Whether an agency exceeds its statutory authority is necessarily a predicate legal question; whether an agency exceeds its regulatory authority is not necessarily a predicate legal question. Compare Ibrahimi, 566 F.3d at 764 (reviewing whether the BIA correctly found an alien statutorily ineligible for a good-faith-marriage waiver), with Abdelwahab, 578 F.3d at 821 (holding no jurisdiction to review whether the proper USCIS office revoked an I–140 petition under 8 C.F.R. § 205.5(a)). Courts review an agency's compliance with its own regulations when, for example, the rules were “intended primarily to confer important procedural benefits upon individuals in the face of otherwise unfettered discretion․” American Farm Lines v. Black Ball Freight Serv., 397 U.S. 532, 538–39 (1970). However, “where a procedural rule is designed primarily to benefit the agency in carrying out its functions, judicial review may be circumscribed.” Ngure v. Ashcroft, 367 F.3d 975, 983 (8th Cir.2004) (holding the court lacked jurisdiction to review the BIA's decision to affirm-without-opinion the denial of an asylum application). Also, courts consider whether “it is not possible to devise an adequate standard of review for an agency action.” Id. at 982, citing ICC v. Brotherhood of Locomotive Engineers, 482 U.S. 270, 282 (1987).
USCIS notified the lawyer for both Rajasekaran and Pacific West of the reasons for revoking the I–140 petition. Rajasekaran complains that the notice was insufficiently detailed and not addressed to him directly, and that USCIS then revoked Pacific West's I–140 without giving him adequate opportunity to respond to the fraud charges. These complaints do not overcome Congress's broad prohibition of judicial review in § 1252(a)(2)(B)(ii), nor “the tradition of agency discretion over internal procedures.” Id. at 983. This court therefore lacks jurisdiction to review the agency's discretionary procedural decisions, such as how to respond to discovery demands by those asserting an interest in the proceedings.
The district court properly dismissed this claim for lack of subject-matter jurisdiction.
Rajasekaran argued that he was statutorily eligible for adjustment-of-status under the job-portability provision of AC21. To be eligible, an immigrant must satisfy three requirements: (1) the immigrant must submit an I–485 application, (2) the immigrant must be eligible to receive an immigrant visa and be admissible for permanent residence, and (3) the visa must be immediately available. 8 U.S.C. § 1255(a).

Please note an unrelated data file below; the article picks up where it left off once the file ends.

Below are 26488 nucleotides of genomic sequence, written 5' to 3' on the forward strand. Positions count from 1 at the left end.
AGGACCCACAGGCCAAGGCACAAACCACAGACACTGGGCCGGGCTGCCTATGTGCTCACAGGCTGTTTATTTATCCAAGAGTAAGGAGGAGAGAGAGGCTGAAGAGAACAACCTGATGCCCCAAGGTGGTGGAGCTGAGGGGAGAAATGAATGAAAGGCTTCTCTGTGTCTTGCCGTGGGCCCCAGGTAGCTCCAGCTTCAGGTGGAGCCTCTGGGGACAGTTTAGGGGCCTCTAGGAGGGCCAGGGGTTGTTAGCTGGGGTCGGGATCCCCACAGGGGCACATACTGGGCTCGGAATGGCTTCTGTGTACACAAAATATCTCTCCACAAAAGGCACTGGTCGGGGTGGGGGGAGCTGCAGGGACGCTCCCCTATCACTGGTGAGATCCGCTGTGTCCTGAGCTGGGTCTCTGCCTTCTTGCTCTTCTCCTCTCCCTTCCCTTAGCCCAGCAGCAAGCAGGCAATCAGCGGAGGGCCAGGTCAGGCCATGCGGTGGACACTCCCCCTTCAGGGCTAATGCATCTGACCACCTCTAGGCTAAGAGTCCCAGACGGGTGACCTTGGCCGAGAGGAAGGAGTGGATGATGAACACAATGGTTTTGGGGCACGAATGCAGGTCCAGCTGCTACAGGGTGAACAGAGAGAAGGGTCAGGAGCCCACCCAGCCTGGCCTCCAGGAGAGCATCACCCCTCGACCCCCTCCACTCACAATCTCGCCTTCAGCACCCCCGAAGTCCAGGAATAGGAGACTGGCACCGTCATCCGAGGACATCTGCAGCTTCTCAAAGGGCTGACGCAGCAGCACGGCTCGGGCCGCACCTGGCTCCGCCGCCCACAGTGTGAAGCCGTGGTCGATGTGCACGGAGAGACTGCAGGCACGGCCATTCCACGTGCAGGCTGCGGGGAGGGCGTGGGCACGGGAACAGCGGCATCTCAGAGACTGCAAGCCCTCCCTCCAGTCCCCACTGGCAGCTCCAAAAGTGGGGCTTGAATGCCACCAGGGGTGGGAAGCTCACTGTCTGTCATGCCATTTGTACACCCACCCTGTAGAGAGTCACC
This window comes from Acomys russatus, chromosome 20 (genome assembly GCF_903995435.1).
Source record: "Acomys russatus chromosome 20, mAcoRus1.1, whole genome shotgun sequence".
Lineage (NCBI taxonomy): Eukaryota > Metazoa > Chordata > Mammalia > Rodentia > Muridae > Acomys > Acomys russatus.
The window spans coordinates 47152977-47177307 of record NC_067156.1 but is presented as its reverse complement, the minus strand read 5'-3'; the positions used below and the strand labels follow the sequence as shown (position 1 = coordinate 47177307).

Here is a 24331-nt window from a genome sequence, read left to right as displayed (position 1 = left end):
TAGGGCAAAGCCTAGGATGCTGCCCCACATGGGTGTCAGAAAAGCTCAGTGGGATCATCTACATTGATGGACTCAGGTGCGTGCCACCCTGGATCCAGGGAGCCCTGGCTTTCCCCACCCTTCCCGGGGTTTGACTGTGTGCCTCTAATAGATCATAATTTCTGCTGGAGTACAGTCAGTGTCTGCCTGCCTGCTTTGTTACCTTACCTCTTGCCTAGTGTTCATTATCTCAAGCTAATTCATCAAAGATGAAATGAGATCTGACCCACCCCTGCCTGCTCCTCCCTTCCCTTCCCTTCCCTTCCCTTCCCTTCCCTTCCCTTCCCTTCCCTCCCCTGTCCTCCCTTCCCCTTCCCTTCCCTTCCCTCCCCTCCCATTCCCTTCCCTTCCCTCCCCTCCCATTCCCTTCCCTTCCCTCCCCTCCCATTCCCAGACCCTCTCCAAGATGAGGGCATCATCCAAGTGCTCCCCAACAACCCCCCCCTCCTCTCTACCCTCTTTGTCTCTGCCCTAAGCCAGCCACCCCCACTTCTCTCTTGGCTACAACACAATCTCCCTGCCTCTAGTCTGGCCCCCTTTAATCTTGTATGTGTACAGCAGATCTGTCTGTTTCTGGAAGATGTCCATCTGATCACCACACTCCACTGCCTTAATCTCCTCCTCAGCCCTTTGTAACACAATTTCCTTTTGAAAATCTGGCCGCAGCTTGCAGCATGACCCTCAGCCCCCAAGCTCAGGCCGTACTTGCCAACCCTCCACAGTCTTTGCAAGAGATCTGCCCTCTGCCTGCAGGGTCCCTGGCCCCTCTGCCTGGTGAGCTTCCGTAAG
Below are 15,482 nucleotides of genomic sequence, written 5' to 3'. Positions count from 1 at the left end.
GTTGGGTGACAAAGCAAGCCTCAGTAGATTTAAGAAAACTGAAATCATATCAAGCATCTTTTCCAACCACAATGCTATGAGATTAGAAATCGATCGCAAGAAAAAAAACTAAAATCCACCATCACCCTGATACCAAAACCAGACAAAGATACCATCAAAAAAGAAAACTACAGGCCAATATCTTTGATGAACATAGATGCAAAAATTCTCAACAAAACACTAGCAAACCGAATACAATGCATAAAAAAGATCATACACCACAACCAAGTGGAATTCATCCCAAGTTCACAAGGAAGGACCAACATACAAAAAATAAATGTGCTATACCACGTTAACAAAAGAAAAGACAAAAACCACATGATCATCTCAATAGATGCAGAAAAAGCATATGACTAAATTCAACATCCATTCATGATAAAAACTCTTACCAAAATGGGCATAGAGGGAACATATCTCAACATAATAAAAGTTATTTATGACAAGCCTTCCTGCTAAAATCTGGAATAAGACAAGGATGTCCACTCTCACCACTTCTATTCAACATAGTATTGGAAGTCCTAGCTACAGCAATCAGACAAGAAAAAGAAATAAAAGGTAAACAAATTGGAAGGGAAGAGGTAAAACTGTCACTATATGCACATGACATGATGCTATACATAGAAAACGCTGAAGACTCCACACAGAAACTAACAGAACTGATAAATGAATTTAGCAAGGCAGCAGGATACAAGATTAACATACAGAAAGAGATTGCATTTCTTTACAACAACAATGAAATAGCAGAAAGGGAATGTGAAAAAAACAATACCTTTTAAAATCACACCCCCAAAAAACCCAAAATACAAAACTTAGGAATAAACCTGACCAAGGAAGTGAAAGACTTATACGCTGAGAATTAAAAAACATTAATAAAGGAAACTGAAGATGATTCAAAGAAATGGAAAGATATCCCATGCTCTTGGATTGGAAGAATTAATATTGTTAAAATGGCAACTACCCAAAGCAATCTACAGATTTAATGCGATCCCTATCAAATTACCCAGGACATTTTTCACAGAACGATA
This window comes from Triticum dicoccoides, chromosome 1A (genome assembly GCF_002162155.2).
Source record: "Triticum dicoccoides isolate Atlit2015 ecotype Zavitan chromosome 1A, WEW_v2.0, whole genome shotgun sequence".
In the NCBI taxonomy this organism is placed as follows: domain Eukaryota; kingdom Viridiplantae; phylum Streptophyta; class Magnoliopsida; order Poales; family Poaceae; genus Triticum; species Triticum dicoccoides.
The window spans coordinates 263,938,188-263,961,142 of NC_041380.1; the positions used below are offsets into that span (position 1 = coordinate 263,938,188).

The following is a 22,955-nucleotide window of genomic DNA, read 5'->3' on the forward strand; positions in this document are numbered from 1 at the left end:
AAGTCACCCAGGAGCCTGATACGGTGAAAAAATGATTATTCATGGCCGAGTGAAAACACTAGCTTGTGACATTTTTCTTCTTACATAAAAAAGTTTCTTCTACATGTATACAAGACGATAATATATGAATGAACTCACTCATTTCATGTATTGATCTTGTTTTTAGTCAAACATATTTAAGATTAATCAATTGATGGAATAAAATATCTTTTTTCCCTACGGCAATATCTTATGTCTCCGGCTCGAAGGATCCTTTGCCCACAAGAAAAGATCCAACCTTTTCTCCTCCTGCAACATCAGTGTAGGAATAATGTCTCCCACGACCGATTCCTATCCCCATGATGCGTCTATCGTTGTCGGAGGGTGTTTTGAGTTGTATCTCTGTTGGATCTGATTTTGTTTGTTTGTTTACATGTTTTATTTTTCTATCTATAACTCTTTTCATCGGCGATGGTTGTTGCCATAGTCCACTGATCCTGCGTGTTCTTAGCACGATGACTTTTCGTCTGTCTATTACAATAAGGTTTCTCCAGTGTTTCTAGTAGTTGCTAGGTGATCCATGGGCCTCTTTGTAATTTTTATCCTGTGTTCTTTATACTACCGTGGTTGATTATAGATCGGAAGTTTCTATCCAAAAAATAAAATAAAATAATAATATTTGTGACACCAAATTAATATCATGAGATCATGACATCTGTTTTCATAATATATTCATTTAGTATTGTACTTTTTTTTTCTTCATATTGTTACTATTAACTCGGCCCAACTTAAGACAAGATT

A valid I–140 petition satisfies the second requirement for adjustment-of-status. Under AC21's job-portability provision, an I–140 “shall remain valid” if an immigrant changes jobs. 8 U.S.C. § 1154(j) (emphasis added). That is, an I–140 petition is valid after porting if it was valid to begin with. See Matter of Al Wazzan, 25 I & N Dec. 359, 365–67 (Admin.App.Off.2010) (noting that porting occurs only if the I–140 petition was “ ‘valid’ to begin with,” that is “filed for an alien who is ‘entitled’ to the requested classification”).
Here, Rajasekaran could not port his I–140 because the I–140 was not valid to begin with: USCIS found numerous petition deficiencies in its investigation of Pacific West's fraud. Rajasekaran is not statutorily eligible to adjust status.3
The dismissal is affirmed.
1. The Honorable Richard G. Kopf, Senior United States District Judge for the District of Nebraska.
2. This court's prior opinion of December 1, 2015, is hereby vacated and this opinion substituted for it. The pending Petition for Panel Rehearing is denied as moot.The circuits disagree whether courts can review questions of statutory eligibility for § 1255 relief. Compare Mamigonian v. Biggs, 710 F.3d 936, 945 (9th Cir.2013) (“[D]istrict courts have jurisdiction to hear cases challenging final agency determinations respecting eligibility for the immigration benefits enumerated in 8 U.S.C. § 1252(a)(2)(B)(i) made on nondiscretionary grounds, provided there is no pending removal proceeding in which an alien could apply for such benefits.”); Pinho v. Gonzales, 432 F.3d 193, 204 (3d Cir.2005) (“Determination of eligibility for adjustment of status—unlike the granting of adjustment itself—is a purely legal question and does not implicate agency discretion.”), with Lee v. USCIS, 592 F.3d 612, 618–20 (4th Cir.2010) (“[T]he denial of an application for adjustment of status under § 1255(i) is not amenable to judicial review.”).This question of statutory interpretation need not be addressed here. See Lukowski v. I.N.S., 279 F.3d 644, 647 n. 1 (8th Cir.2002), citing Steel Co. v. Citizens for a Better Env't, 523 U.S. 83, 95–104 (1998).
3. The district court ruled it could not review this question, citing 8 U.S.C. § 1252(a)(2)(B)(i) (courts lack jurisdiction to review “any judgment regarding the granting of relief under section 1182(h), 1182(i), 1229b, 1229c, or 1255 of [the INA]”). Rajasekaran challenges this ruling.
BENTON, Circuit Judge.